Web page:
The Iraqi Ambassador to New Zealand is happy New Zealand has committed military troops to Iraq to help in the fight against Islamic State.
Mouayed Saleh spoke publicly on the matter on Wednesday night, at a panel discussion on the rise of IS and the motivations and implications for New Zealand.
The Diplosphere panel gathered in Parliament's Grand Hall was made up of politicians, diplomats and academics.
Iraqi ambassador Mouayed Saleh was first to address the audience, telling the more than 200 people gathered that terrorism did not have a border.
He said terrorism was getting closer to New Zealand.
"To prevent that coming closer and deeper in our country it is better to fight it in Iraq and I welcome the support from New Zealand," said Mr Saleh.
But the ambassador said the Iraqi Government did not need ground forces - it needed help with air strikes, technology, intelligence and training.
Director of religious studies at Victoria University Paul Morris said New Zealand was getting involved in a complex situation.
"The truth is that ISIS theology is forged in blood and under occupation, in war, in murder, and in the collapse of political institutions and in justice," said Mr Morris.
Robert Ayson from Victoria University said a solution to Islamic State did not exist - it was about managing a crisis.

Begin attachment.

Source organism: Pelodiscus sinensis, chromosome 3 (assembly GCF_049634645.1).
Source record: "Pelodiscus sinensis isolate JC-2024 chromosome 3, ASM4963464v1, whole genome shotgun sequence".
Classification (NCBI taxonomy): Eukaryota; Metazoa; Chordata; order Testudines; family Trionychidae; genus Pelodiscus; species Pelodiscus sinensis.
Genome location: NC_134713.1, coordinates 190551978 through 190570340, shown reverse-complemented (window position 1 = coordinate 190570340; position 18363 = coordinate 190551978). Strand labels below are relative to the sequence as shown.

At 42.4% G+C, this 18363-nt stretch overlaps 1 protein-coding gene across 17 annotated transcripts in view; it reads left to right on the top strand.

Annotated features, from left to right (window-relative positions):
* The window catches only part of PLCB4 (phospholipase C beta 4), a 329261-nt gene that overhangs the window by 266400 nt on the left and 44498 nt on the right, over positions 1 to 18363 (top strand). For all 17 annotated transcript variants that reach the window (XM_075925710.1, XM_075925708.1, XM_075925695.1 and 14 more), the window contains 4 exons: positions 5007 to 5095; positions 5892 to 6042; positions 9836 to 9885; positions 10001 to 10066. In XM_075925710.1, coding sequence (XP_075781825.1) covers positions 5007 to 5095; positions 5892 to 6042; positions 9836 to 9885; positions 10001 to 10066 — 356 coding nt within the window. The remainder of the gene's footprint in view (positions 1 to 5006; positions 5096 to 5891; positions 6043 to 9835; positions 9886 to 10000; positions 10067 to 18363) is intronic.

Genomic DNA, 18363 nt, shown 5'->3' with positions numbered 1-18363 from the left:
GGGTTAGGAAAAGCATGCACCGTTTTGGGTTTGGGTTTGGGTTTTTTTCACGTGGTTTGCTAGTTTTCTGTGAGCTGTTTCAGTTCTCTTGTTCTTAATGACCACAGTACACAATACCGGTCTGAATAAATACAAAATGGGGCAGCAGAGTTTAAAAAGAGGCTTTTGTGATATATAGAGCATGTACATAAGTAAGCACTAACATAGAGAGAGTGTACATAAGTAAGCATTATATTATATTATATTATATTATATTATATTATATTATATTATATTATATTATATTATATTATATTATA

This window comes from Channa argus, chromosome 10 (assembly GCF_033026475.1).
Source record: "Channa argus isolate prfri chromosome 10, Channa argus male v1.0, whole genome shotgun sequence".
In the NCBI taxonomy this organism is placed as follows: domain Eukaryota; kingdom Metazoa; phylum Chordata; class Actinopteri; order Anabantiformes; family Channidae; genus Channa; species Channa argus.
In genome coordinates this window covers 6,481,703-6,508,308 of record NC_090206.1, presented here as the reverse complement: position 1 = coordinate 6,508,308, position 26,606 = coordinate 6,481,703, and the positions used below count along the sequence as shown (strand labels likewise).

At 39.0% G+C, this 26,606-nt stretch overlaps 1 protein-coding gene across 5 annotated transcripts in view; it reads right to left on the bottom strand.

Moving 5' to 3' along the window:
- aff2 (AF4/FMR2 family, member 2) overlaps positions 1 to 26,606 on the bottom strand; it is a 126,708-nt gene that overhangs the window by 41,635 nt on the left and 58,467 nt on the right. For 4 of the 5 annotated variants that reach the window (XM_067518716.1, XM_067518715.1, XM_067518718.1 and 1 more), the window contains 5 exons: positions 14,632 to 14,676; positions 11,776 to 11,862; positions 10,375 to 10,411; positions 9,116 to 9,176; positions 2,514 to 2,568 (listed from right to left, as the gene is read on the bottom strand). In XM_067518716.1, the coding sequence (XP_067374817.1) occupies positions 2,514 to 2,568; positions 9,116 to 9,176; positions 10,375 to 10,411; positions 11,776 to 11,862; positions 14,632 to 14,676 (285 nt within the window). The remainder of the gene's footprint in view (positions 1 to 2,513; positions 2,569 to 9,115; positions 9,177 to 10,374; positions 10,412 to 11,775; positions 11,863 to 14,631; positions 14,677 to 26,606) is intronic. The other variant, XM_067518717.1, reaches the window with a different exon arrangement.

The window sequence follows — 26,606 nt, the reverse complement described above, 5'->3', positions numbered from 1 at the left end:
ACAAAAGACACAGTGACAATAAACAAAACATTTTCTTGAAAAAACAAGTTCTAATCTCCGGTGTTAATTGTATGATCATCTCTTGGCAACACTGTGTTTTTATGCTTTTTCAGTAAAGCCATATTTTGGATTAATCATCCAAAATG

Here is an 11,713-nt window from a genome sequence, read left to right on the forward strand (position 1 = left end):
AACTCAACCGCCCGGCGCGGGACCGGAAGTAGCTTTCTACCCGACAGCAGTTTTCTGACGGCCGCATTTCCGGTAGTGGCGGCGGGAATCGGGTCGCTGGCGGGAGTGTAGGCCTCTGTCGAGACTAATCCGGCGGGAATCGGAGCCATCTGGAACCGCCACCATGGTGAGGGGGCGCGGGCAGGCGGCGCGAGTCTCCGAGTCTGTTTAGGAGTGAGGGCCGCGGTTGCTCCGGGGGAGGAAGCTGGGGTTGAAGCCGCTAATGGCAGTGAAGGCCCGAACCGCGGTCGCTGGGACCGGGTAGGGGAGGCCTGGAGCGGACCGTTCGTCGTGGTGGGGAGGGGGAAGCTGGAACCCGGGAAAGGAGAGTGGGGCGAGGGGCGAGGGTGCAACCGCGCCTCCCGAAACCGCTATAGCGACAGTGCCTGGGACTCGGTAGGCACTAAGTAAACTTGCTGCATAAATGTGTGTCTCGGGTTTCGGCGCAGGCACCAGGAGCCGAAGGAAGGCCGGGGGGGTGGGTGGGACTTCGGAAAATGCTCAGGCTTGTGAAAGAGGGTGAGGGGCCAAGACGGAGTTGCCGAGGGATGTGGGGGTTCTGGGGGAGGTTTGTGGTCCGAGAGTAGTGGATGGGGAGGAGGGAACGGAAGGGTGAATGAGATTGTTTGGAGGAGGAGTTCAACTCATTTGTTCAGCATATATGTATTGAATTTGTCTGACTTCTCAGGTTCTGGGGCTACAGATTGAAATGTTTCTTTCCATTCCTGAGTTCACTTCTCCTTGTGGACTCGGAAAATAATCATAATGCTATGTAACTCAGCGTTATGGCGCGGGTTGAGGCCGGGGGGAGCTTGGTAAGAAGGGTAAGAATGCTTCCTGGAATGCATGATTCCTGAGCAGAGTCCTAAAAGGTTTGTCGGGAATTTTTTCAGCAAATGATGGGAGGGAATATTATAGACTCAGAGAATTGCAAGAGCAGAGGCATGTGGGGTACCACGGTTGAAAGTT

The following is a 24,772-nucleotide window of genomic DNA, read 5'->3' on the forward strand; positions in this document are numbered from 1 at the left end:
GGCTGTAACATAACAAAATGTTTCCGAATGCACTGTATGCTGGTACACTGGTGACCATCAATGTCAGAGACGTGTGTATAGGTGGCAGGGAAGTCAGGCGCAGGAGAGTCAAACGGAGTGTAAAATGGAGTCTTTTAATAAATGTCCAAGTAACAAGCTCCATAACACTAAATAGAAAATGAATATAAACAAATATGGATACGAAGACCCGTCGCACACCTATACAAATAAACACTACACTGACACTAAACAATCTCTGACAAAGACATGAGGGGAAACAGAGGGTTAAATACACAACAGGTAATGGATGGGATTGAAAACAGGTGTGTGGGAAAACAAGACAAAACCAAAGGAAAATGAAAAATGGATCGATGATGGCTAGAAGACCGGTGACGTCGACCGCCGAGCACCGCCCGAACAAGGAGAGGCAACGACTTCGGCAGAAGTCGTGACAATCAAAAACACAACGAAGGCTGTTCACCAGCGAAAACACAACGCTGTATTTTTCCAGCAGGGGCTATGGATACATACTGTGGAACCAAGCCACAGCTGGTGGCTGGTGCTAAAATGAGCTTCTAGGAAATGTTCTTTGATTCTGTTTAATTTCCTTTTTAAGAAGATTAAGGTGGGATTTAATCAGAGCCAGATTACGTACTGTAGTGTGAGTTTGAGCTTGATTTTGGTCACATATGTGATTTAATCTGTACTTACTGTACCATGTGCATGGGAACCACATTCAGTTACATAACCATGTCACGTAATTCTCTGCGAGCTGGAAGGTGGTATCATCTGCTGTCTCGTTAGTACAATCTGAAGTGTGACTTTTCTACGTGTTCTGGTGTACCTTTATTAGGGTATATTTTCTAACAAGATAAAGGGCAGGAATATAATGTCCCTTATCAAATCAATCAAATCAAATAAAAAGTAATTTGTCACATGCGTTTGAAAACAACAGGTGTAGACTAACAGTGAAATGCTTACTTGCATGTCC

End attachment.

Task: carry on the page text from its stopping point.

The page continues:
"This is not going to be about some sort of decisive end state, it's about trying to make things a bit less worse than they are today," said Mr Ayson.
The British High Commissioner Jonathan Sinclair outlined the British case for military action.
"The brutality [of IS] is staggering. Beheadings, the gouging out of eyes...how is this a threat to the UK? Well, what we face is a clear national threat as it is a global threat to our international partners," said Mr Sinclair.
A former New Zealand diplomat Terrence O'Brien told the audience the decision for New Zealand to commit troops to Iraq was a case of misguided foreign policy.
"Several months of public hesitation about what New Zealand might or might not do, looked like running around in circles."
He said visits by foreign officials had helped push New Zealand into a dubious enterprise.
Some speakers said the Government was bound by what its international allies chose to do.
As one speaker put it - you don't choose the bus, but you do choose whether to board it.